Osteoarthritis and joint pain may be reduced with new 3D-printed cartilage, according to research. Associate professor Ibrahim T. Ozbolat said, “Our goal is to create tissue that can be used to replace large amounts of worn-out tissue or design patches. Those who have osteoarthritis in their joints suffer a lot. We need a new alternative treatment for this.”
Cartilage cannot repair itself, so once the damage occurs, the cartilage remains damaged. On the other hand, it is easy to target because it is only made up of one type of cells and does not have any blood vessels within the tissue.
Previous attempts have been made to re-create cartilage in a hydrogel made of polymer chains and water. Ozbolat explained, “Hydrogels don’t allow cells to grow as normal. The hydrogel confines the cells and doesn’t allow them to communicate as they do in native tissues.” Because of this, the resulting tissues do not have sufficient mechanical integrity. Plus, degradation of the hydrogel can produce toxic compounds that are detrimental to cell growth.
The researchers found a way to produce larger-scale tissues without a scaffold. The researchers created a tiny tube made of alginate (an algae extract), injected cartilage cells into the tube and allowed them to grow for about a week. Cells to not stick to alginate, enabling the researchers to remove them from the tube when time is up.
The resulting cartilage then becomes an ink substitute for a 3D printer that lays rows of cartilage in a pattern. After about half an hour, the cartilage patch self-adheres enough to move to a petri dish. The researchers put the patch in nutrient media so that it can further integrate into a single tissue. Eventually, the strands fully attach and fuse together.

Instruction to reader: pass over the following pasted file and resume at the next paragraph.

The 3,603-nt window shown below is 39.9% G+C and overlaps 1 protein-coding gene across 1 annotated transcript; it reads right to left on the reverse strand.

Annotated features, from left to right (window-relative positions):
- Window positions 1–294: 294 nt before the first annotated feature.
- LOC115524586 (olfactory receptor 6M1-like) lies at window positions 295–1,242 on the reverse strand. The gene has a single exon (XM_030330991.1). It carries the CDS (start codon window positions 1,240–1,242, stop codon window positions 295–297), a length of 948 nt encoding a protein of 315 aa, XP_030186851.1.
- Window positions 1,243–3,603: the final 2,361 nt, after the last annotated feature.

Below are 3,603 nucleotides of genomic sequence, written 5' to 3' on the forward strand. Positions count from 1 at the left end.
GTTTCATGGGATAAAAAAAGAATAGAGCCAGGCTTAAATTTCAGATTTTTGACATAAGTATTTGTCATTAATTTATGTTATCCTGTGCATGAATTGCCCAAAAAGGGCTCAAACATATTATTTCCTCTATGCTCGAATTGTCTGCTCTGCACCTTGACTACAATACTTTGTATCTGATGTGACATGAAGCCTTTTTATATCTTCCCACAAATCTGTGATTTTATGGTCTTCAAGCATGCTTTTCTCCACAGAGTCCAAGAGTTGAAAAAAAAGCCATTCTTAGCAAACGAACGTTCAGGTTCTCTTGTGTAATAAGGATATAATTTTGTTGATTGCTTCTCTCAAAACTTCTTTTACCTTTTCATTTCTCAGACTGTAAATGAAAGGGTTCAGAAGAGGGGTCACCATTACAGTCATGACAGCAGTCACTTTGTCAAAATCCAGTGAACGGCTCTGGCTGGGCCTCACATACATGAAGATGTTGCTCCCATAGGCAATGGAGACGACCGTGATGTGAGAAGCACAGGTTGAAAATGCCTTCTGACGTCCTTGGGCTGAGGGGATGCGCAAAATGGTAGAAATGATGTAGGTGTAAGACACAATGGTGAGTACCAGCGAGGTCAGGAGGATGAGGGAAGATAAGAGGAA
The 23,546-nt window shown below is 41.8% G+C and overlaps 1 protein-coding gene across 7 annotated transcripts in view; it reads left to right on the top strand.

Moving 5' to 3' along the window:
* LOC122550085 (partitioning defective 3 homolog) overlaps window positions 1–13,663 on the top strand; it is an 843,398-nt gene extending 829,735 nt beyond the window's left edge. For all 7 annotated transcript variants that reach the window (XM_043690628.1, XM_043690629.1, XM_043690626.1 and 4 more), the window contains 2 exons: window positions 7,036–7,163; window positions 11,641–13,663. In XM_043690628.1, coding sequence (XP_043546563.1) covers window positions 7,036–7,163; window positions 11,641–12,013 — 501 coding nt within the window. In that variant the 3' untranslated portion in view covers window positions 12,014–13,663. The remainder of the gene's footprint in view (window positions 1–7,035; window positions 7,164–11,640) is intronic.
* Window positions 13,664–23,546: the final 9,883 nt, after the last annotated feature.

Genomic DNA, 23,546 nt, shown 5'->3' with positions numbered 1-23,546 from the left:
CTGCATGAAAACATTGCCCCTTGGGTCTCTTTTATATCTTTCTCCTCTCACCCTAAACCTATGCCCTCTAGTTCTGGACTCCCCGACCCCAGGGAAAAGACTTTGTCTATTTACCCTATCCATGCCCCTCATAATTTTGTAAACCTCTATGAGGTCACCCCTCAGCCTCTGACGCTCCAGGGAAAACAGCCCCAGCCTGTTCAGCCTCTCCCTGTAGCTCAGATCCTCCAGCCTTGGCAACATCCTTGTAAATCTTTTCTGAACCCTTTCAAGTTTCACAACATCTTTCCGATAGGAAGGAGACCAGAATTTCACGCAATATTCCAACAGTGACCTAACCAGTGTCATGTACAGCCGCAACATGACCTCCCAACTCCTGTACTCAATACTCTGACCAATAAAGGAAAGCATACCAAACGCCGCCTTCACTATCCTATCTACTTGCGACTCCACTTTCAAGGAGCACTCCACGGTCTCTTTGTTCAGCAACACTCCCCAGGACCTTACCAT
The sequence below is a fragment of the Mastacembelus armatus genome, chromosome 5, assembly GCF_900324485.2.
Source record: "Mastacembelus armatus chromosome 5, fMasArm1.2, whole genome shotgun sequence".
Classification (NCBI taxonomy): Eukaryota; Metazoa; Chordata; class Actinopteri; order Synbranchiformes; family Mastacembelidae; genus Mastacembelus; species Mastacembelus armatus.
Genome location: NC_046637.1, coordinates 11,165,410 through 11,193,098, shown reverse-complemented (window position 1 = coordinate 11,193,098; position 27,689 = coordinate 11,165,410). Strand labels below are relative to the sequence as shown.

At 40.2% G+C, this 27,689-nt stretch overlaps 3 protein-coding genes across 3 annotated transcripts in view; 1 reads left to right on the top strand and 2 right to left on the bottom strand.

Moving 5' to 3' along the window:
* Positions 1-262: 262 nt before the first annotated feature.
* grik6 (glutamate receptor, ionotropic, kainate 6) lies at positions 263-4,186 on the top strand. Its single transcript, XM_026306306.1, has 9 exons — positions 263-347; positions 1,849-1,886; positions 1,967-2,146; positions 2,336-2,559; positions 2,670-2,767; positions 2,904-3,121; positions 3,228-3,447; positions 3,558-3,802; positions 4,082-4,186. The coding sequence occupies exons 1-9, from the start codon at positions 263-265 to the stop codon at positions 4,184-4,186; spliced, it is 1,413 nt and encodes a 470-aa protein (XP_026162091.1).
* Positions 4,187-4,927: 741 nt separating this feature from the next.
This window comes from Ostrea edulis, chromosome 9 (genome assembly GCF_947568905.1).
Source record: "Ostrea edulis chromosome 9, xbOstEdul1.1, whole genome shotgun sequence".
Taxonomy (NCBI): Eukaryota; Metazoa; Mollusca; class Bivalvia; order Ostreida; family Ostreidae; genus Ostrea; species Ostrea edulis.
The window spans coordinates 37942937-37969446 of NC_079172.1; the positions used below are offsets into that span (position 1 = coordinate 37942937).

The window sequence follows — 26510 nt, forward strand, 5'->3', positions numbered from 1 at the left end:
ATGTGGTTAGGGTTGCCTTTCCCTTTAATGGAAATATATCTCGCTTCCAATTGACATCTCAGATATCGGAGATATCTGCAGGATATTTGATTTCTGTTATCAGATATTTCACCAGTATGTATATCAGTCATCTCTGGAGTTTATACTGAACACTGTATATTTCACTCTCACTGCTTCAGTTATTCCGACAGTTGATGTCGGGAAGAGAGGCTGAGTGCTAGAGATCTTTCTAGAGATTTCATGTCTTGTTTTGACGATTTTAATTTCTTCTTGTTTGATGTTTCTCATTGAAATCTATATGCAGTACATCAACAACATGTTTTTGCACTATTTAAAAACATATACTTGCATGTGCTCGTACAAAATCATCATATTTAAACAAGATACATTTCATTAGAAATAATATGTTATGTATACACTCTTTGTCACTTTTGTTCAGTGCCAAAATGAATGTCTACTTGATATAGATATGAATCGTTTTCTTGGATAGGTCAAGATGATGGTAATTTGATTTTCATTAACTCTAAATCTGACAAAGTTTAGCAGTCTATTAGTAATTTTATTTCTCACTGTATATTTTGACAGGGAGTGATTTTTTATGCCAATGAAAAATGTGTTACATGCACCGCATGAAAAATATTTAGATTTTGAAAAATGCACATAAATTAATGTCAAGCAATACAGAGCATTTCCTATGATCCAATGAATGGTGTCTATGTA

Ozbolat added, “We can manufacture the strands in any length we want. Because there is no scaffolding, the process of printing the cartilage is scalable, so the patches can be made bigger as well. We can mimic real articular cartilage by printing strands vertically and then horizontally to mimic the natural architecture.”
The cartilage produced is quite similar to cow cartilage. Although the new cartilage is inferior to the natural cartilage, of course, it still ranks more supreme than cartilage produces in hydrogel.
If the new technique becomes used in humans, each patient would have to provide their own material – like existing cartilage, for example – in order to minimize tissue rejection.
Osteoarthritis (joint pain): Lifestyle tips for pain relief
Osteoarthritis or joint pain can prevent you from enjoying your daily life, as the pain can be disabling at times. Arthritis in particular is the number one cause of pain and disability worldwide. But the good news is, there are many different lifestyle options you can try to find the best pain relief option. Here are some pointers for easing the symptoms and living with pain.
Always be frank with your doctor about your symptoms – if your doctor is unaware of what you are going through, they can’t help you.
- Adjust your positions frequently.
- Periodically tilt our neck, move your hands, and stretch your legs to prevent stiffness.
- Take breaks when needed and don’t push yourself too much.
- Stand or walk at least once every half hour.
- Manage your weight, as extra pounds add stress to connective tissues.
- Quit smoking.
- Pick activities that are best suited for you and your capabilities.
- Focus on stretching and range-of-motion exercises.
- Avoid activities like running, jumping, tennis, high-impact aerobics, and repetitive movements.
- Take medications as prescribed and use over-the-counter pain relievers when needed.
- Use creams containing capsaicin.
- Use cold and hot compresses.
- Try acupuncture.
- Get massages.
- Try relaxation therapy.
- Exercise regularly.
- Use braces or insoles.
- Use assistive devices like canes when needed.
By utilizing some of these lifestyle tips, you can better manage and ease pain related to osteoarthritis and joint pain in general.